Kyle Burgamy, Landscape Architect, ISA Certified Arborist
The biggest factor in how a landscape “feels” is the presence or absence of large trees. If you live in a newer subdivision with few trees or none at all, consider adding a few large-growing shade trees such as Oaks, Maples, Tulip Poplar, Elms, River Birch, etc.
Pruning the lower limbs of existing, large shade trees may improve the view of your house from the street. It is also good for the trees, and can give your yard a cleaner look. (Not necessary in wooded or natural areas, or where screening is desired)
Use mulch or pinestraw around all trees and shrub beds, both for plant health and aesthetics.
Having well-defined edges to all lawn areas will do wonders for the appearance of your yard
When laying out these bedlines, use broad, graceful curves, which are easier to maintain and more aesthetically pleasing than wiggly, uneven lines. Straight lines are more suited to formal designs and architectural features.
Design with plant form (overall shape) in mind, not just flower color; Against the house, choose plant colors that complement the house.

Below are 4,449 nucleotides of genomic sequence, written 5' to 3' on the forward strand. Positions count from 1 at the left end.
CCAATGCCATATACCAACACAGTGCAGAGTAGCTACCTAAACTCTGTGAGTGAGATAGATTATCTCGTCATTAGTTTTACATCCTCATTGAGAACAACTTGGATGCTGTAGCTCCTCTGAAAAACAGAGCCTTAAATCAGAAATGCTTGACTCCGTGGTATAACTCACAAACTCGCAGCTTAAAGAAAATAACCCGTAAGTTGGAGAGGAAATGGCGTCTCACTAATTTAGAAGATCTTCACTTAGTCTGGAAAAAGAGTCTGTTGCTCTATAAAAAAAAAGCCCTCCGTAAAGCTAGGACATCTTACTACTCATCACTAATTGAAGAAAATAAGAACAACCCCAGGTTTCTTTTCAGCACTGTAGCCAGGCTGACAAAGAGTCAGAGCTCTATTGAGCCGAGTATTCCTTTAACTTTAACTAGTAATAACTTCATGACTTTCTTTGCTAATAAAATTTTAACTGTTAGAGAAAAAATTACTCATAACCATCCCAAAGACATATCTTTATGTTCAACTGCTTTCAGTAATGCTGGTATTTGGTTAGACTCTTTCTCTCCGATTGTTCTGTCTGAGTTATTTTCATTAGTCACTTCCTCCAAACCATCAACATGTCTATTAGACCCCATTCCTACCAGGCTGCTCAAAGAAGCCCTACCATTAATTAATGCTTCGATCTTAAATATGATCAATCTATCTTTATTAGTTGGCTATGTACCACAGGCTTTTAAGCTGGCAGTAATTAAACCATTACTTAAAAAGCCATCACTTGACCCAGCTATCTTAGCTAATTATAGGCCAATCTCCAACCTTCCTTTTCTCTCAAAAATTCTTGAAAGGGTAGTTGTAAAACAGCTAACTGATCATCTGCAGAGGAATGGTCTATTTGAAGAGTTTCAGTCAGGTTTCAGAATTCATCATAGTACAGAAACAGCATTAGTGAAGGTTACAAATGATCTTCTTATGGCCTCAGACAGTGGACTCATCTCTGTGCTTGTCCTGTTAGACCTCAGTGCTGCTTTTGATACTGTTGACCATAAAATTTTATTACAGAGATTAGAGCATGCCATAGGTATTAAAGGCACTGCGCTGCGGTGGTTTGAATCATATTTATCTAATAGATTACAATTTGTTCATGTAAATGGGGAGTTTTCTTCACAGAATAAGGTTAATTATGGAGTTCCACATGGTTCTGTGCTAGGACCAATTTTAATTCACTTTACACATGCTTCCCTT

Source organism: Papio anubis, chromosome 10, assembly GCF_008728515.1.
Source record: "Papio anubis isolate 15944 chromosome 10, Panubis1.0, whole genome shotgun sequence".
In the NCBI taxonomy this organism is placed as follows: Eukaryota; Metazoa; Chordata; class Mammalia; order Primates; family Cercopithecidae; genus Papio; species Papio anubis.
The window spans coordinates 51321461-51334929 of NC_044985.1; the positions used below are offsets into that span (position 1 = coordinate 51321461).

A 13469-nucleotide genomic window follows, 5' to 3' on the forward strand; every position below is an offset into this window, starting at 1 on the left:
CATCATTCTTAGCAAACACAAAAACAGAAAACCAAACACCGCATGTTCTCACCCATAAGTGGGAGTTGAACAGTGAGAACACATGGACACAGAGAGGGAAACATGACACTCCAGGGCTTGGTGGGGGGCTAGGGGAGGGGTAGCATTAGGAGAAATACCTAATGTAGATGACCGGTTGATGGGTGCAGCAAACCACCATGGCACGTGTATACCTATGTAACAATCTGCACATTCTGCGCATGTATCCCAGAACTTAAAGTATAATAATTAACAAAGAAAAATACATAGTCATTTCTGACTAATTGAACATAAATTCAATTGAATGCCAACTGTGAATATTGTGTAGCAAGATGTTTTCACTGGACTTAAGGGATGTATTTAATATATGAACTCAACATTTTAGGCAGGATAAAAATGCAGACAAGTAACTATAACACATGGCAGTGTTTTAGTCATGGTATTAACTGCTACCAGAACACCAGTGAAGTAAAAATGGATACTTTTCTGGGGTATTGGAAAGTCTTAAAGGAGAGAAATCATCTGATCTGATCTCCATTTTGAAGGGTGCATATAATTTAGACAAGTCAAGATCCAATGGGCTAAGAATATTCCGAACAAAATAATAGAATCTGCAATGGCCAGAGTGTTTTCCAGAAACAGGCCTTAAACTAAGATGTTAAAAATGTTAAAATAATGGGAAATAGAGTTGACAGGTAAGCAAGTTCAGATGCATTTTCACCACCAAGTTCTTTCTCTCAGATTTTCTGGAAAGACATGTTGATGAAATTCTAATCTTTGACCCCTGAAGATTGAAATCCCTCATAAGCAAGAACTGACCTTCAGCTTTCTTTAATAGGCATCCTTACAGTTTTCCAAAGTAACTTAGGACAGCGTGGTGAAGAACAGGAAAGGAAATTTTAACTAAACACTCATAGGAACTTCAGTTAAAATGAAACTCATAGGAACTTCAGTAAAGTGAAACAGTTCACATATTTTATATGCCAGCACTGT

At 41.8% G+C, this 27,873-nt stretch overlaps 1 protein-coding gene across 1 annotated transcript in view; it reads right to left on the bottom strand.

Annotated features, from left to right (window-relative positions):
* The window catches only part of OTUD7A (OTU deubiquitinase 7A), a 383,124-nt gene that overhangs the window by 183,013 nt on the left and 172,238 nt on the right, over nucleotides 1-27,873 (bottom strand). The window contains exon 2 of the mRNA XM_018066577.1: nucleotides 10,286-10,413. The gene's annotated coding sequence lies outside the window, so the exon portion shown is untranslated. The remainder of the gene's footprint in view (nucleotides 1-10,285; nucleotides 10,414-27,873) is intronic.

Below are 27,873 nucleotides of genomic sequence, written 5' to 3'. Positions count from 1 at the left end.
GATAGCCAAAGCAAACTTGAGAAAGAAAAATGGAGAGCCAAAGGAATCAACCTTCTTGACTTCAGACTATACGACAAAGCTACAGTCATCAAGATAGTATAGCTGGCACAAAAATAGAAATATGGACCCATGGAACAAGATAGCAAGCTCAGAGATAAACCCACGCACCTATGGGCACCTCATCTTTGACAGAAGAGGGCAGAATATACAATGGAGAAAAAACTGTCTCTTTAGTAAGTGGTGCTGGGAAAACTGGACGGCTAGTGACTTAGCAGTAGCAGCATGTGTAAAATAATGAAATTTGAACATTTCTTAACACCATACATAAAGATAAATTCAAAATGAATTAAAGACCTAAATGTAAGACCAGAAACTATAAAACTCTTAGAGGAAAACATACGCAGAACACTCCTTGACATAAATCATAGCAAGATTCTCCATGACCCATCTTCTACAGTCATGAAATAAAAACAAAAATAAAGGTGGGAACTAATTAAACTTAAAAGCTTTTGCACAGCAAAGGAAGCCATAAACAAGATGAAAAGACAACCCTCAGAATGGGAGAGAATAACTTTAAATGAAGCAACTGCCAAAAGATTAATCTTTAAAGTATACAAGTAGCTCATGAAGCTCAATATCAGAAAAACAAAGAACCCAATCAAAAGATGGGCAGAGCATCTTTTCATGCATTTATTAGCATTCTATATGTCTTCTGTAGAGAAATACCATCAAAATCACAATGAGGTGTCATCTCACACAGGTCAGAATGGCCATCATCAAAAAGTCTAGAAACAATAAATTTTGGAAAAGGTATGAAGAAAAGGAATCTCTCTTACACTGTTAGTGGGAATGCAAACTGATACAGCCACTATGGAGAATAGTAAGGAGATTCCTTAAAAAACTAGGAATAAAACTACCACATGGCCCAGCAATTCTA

Design with foliage color in mind; colorful trees and groups of shrubs can have a much bigger impact than small flower beds, and give you more bang-for-your-buck.
Use mostly evergreens around a house foundation, but use a mixture of evergreens and deciduous plants throughout the yard for year-round interest.
Use ornamental grasses for their drought tolerance, deer resistance, and different texture. They look great when combined with other plant types, especially evergreens.
Consider the mature size of plants before planting and give them enough space to grow without continual pruning.
Don’t be afraid to plant small and medium-sized trees near the house – they can give a sense of scale and cast welcome shade onto walkways, patios, and windows.